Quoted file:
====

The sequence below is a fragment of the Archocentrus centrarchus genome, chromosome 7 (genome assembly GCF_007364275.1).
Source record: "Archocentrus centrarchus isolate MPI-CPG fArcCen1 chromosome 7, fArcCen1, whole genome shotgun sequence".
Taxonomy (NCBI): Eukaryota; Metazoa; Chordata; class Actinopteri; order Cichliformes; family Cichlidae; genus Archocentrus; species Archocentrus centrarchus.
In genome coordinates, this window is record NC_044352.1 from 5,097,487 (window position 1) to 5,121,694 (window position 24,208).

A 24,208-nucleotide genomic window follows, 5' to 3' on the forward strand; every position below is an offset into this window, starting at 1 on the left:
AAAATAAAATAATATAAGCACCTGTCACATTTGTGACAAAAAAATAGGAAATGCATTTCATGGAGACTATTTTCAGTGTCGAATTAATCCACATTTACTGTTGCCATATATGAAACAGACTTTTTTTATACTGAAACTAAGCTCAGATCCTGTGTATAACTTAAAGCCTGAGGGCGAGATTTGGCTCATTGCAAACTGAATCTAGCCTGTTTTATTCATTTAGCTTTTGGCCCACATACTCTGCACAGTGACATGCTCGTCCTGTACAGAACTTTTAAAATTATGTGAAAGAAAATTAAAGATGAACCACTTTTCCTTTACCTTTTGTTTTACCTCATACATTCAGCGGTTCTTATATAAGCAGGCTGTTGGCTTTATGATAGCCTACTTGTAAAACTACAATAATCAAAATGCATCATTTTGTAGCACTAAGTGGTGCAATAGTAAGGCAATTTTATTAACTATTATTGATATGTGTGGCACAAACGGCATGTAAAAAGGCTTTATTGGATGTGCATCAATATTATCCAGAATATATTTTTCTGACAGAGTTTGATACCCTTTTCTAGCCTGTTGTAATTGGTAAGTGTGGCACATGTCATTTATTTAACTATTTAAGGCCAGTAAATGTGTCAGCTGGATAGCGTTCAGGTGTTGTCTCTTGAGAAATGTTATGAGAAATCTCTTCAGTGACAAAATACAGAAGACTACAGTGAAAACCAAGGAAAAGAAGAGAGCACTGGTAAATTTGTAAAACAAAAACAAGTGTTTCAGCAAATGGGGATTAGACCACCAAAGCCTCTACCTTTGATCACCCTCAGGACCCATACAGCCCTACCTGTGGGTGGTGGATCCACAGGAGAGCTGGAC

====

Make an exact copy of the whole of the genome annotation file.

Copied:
The sequence below is a fragment of the Archocentrus centrarchus genome, chromosome 7 (genome assembly GCF_007364275.1).
Source record: "Archocentrus centrarchus isolate MPI-CPG fArcCen1 chromosome 7, fArcCen1, whole genome shotgun sequence".
Taxonomy (NCBI): Eukaryota; Metazoa; Chordata; class Actinopteri; order Cichliformes; family Cichlidae; genus Archocentrus; species Archocentrus centrarchus.
In genome coordinates, this window is record NC_044352.1 from 5,097,487 (window position 1) to 5,121,694 (window position 24,208).

A 24,208-nucleotide genomic window follows, 5' to 3' on the forward strand; every position below is an offset into this window, starting at 1 on the left:
AAAATAAAATAATATAAGCACCTGTCACATTTGTGACAAAAAAATAGGAAATGCATTTCATGGAGACTATTTTCAGTGTCGAATTAATCCACATTTACTGTTGCCATATATGAAACAGACTTTTTTTATACTGAAACTAAGCTCAGATCCTGTGTATAACTTAAAGCCTGAGGGCGAGATTTGGCTCATTGCAAACTGAATCTAGCCTGTTTTATTCATTTAGCTTTTGGCCCACATACTCTGCACAGTGACATGCTCGTCCTGTACAGAACTTTTAAAATTATGTGAAAGAAAATTAAAGATGAACCACTTTTCCTTTACCTTTTGTTTTACCTCATACATTCAGCGGTTCTTATATAAGCAGGCTGTTGGCTTTATGATAGCCTACTTGTAAAACTACAATAATCAAAATGCATCATTTTGTAGCACTAAGTGGTGCAATAGTAAGGCAATTTTATTAACTATTATTGATATGTGTGGCACAAACGGCATGTAAAAAGGCTTTATTGGATGTGCATCAATATTATCCAGAATATATTTTTCTGACAGAGTTTGATACCCTTTTCTAGCCTGTTGTAATTGGTAAGTGTGGCACATGTCATTTATTTAACTATTTAAGGCCAGTAAATGTGTCAGCTGGATAGCGTTCAGGTGTTGTCTCTTGAGAAATGTTATGAGAAATCTCTTCAGTGACAAAATACAGAAGACTACAGTGAAAACCAAGGAAAAGAAGAGAGCACTGGTAAATTTGTAAAACAAAAACAAGTGTTTCAGCAAATGGGGATTAGACCACCAAAGCCTCTACCTTTGATCACCCTCAGGACCCATACAGCCCTACCTGTGGGTGGTGGATCCACAGGAGAGCTGGAC